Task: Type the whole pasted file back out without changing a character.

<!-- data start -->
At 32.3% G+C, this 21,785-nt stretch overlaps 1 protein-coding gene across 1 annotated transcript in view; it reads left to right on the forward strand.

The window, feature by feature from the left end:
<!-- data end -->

At 32.3% G+C, this 21,785-nt stretch overlaps 1 protein-coding gene across 1 annotated transcript in view; it reads left to right on the forward strand.

The window, feature by feature from the left end: